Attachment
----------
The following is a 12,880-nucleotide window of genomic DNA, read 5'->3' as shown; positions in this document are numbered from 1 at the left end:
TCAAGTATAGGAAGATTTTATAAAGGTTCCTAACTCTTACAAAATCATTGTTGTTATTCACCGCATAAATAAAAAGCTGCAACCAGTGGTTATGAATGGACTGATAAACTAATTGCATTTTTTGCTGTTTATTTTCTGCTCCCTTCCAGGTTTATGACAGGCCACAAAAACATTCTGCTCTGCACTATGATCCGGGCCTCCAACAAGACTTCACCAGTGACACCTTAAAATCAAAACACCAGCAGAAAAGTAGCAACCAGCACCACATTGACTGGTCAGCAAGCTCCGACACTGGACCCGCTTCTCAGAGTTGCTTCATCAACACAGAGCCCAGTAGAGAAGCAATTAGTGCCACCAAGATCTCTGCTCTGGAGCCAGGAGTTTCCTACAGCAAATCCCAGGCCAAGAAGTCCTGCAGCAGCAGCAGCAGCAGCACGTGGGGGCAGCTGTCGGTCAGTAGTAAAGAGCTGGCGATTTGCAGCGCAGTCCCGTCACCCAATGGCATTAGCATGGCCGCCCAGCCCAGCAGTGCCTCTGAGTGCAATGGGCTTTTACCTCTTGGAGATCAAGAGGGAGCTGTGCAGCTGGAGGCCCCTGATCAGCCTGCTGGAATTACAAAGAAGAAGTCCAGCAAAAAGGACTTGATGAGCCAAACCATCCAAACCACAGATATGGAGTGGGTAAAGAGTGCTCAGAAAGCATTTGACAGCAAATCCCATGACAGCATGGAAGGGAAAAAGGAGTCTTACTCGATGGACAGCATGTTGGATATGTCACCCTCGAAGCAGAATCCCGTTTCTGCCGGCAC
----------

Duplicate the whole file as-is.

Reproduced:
The following is a 12,880-nucleotide window of genomic DNA, read 5'->3' as shown; positions in this document are numbered from 1 at the left end:
TCAAGTATAGGAAGATTTTATAAAGGTTCCTAACTCTTACAAAATCATTGTTGTTATTCACCGCATAAATAAAAAGCTGCAACCAGTGGTTATGAATGGACTGATAAACTAATTGCATTTTTTGCTGTTTATTTTCTGCTCCCTTCCAGGTTTATGACAGGCCACAAAAACATTCTGCTCTGCACTATGATCCGGGCCTCCAACAAGACTTCACCAGTGACACCTTAAAATCAAAACACCAGCAGAAAAGTAGCAACCAGCACCACATTGACTGGTCAGCAAGCTCCGACACTGGACCCGCTTCTCAGAGTTGCTTCATCAACACAGAGCCCAGTAGAGAAGCAATTAGTGCCACCAAGATCTCTGCTCTGGAGCCAGGAGTTTCCTACAGCAAATCCCAGGCCAAGAAGTCCTGCAGCAGCAGCAGCAGCAGCACGTGGGGGCAGCTGTCGGTCAGTAGTAAAGAGCTGGCGATTTGCAGCGCAGTCCCGTCACCCAATGGCATTAGCATGGCCGCCCAGCCCAGCAGTGCCTCTGAGTGCAATGGGCTTTTACCTCTTGGAGATCAAGAGGGAGCTGTGCAGCTGGAGGCCCCTGATCAGCCTGCTGGAATTACAAAGAAGAAGTCCAGCAAAAAGGACTTGATGAGCCAAACCATCCAAACCACAGATATGGAGTGGGTAAAGAGTGCTCAGAAAGCATTTGACAGCAAATCCCATGACAGCATGGAAGGGAAAAAGGAGTCTTACTCGATGGACAGCATGTTGGATATGTCACCCTCGAAGCAGAATCCCGTTTCTGCCGGCAC